Emerald international journal of educational management information

International Journal of Educational Management

The International Journal of Educational Management (IJEM) provides those interested in the effective management of the educational process with a broad overview of developments and best practice in the field, with particular reference to how new ideas can be applied worldwide. The journal contains material relating to innovation in educational management across the spectrum, the development of educational delivery mechanisms, and the creation of an environment in which the management of resources provides the most efficient outputs achievable on an international basis to allow the sharing of new initiatives.

As the whole structure and philosophy of education goes through a sea-change, and as budgets are cut, educational managers need to keep abreast of new developments in order to maximize their resources and determine the most appropriate management strategy for their institution.

The International Journal of Educational Management addresses the increasingly complex role of the educational manager, offering international perspectives on common problems and providing a forum for the sharing of ideas, information and expertise.

"Leading scholars choose to publish in IJEM. As an example, since 2010 the following thought leaders have contributed to IJEM: Raymond Calabrese; Ron Heck; Wayne Hoy; Stephen Jacobson; Olof Johansson; John McCormick; Reynold Macpherson; Jorunn Moller; Lejf Moos; Daniel Muijs; Bill Mulford; Izhar Oplatka; Petros Pashiardis; and Pat Sammons have chosen IJEM as an outlet for their work.

Most importantly, IJEM covers an expansive array of sectors (higher education, business faculties; schools; TVET; among others) with a breadth of contributors drawn from well beyond the major Anglophone academy. This gives IJEM an international coverage that few journals in the field can claim."

Prof Scott Eacott

Australian Catholic University

This journal is abstracted and indexed by: Scopus, A+ Education, Australian Education Index, Cabell’s Directory of Publishing Opportunities in Educational Psychology and Administration, Contents Pages in Education, Educational Administration Abstracts, Educational Research Abstracts, Emerald Management Reviews, Education Resources Information Center (ERIC), Human Resources Abstracts, OCLC, Publishing in Academic Journals in Education and School Organisation & Management Abstracts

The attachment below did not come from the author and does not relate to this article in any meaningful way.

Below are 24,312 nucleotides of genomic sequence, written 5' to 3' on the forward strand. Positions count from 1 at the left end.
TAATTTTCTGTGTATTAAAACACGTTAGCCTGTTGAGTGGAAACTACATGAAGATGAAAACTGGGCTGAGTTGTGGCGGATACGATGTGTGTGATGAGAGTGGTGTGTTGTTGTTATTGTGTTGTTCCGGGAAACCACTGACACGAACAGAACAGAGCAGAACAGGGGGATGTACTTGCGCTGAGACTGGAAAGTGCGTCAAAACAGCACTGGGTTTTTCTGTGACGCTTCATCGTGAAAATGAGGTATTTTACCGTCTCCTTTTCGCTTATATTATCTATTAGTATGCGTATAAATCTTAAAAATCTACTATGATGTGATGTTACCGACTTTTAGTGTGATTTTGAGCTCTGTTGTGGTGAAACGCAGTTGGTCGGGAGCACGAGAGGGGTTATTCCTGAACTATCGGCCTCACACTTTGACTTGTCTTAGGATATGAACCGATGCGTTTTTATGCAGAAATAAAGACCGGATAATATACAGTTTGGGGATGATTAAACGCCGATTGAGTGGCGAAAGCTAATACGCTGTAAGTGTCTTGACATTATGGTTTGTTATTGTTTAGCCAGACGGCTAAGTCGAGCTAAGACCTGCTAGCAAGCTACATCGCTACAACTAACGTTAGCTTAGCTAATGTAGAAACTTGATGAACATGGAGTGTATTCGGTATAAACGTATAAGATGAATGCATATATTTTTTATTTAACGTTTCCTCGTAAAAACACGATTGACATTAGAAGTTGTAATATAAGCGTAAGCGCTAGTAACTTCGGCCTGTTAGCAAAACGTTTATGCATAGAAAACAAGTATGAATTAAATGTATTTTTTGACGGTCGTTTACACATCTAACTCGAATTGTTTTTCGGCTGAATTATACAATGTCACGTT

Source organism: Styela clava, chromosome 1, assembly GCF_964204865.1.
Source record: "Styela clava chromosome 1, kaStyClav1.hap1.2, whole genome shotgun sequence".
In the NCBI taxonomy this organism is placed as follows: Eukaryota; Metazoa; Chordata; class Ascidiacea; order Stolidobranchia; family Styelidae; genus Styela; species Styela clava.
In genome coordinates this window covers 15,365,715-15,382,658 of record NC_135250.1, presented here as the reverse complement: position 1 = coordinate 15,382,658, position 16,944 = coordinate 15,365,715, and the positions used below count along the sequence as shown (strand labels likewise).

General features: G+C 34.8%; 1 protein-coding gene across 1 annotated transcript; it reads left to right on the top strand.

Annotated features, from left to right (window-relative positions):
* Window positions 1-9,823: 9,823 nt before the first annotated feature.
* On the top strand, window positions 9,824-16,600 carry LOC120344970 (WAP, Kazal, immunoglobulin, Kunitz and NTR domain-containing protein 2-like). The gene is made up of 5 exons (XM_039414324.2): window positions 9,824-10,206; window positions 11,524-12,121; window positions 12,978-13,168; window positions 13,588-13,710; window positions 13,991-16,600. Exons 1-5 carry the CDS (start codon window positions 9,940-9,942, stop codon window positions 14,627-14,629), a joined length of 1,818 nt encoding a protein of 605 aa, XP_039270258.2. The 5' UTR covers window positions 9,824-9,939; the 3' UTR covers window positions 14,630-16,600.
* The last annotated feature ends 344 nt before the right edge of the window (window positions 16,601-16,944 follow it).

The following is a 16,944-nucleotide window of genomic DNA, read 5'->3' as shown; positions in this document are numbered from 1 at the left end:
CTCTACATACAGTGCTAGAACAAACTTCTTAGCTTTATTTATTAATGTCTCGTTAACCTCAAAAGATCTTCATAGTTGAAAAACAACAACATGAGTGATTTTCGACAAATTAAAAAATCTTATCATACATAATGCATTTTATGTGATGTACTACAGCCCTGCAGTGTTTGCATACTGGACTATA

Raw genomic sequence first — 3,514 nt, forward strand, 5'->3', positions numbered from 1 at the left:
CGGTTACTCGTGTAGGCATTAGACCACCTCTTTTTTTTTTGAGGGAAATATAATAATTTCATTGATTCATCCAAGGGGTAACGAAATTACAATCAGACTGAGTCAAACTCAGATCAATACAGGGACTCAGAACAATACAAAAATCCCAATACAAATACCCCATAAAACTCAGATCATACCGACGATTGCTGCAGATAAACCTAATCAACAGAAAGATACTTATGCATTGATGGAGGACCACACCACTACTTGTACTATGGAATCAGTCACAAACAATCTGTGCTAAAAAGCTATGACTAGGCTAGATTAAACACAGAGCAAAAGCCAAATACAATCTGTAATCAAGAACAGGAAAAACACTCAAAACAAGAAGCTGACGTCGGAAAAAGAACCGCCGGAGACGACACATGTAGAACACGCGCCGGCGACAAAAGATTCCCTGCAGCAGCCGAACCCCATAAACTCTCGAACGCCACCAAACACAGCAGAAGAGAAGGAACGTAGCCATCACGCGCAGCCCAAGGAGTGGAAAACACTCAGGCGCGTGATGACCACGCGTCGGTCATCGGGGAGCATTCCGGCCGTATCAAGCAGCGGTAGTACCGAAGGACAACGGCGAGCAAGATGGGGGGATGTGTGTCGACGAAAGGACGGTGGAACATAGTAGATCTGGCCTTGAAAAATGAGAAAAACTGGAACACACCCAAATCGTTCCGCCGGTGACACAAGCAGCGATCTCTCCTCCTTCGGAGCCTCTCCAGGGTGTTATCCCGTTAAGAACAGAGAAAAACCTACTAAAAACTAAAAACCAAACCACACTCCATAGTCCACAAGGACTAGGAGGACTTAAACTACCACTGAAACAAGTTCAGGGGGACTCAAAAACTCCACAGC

This journal is ranked by: Australian Business Deans Council (ABDC) Journal Quality List – B ranking

For the latest news, publication alerts and debates, follow Emerald Education on Twitter: Follow @EmeraldEdu

International Journal of Educational Management is available as part of an online subscription to the Emerald Education eJournals Collection. For more information, please email collections@emeraldinsight.com or visit the Emerald Education eJournals Collection page .

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Summer internships eyp architecture amp engineering

Internship Overview

Looking for a great place to work?

EYP is an award-winning architectural and engineering firm with a strong commitment to design excellence. It’s also regularly rated as one of the Best Places to Work in the A/E industry nationwide.

Interested in sustainability?

Ready to get started?

We are always looking to add the best talent to our team. Our college recruiting activities allow us to get to know you, discuss your career aspirations, and review your design portfolios and other work.

The Intern Experience

In the Office: EYP interns work on sustainable design projects across market sectors and during every stage from pre-design to construction. In our open and interdisciplinary studio environment, you will work under the guidance of architects and engineers who are industry experts. Through hands-on practice and mentoring, you will gain the experience and skills you need to advance your academic and professional career.

After hours: EYP employees like to have fun. Typical social activities include:

  • Softball and volleyball teams
  • Hikes, road races, and group outings
  • Pro-bono work with Habitat for Humanity and Architecture in the Schools
  • Fun fundraisers like CANstruction
  • Green Fest and the Green Vendor Fair

Getting Ready

Career Fair Preparation

EYP works with college and university career services, schools of architecture, and professors to ensure that students know when we are visiting campus. Announcements are posted on campus as well as on your institution’s website job boards. Be sure to sign-up early for college recruiting activities: interview times are sometimes limited due to career fair time constraints. To learn more about our firm, our clients, and our current and past projects, review our website before speaking to EYP representatives about employment opportunities.

The Interview Process

  • Bring your resume and portfolio to your interview.
  • Be ready to discuss the details of your project work.
  • Be prepared to talk about your qualifications and what you’d like to achieve from an EYP internship.
  • Ensure that you are clear about the next steps in the recruiting process before leaving the interview.
  • Complete and return any application-related documents as requested.

If you want to work with industry experts on challenging projects – and have fun while doing it – consider jumpstarting your career by applying for a position at EYP.

Application Guidelines

All summer intern positions are posted on our careers webpage. Students wishing to apply for a summer internship at EYP should follow the application instructions in the job posting.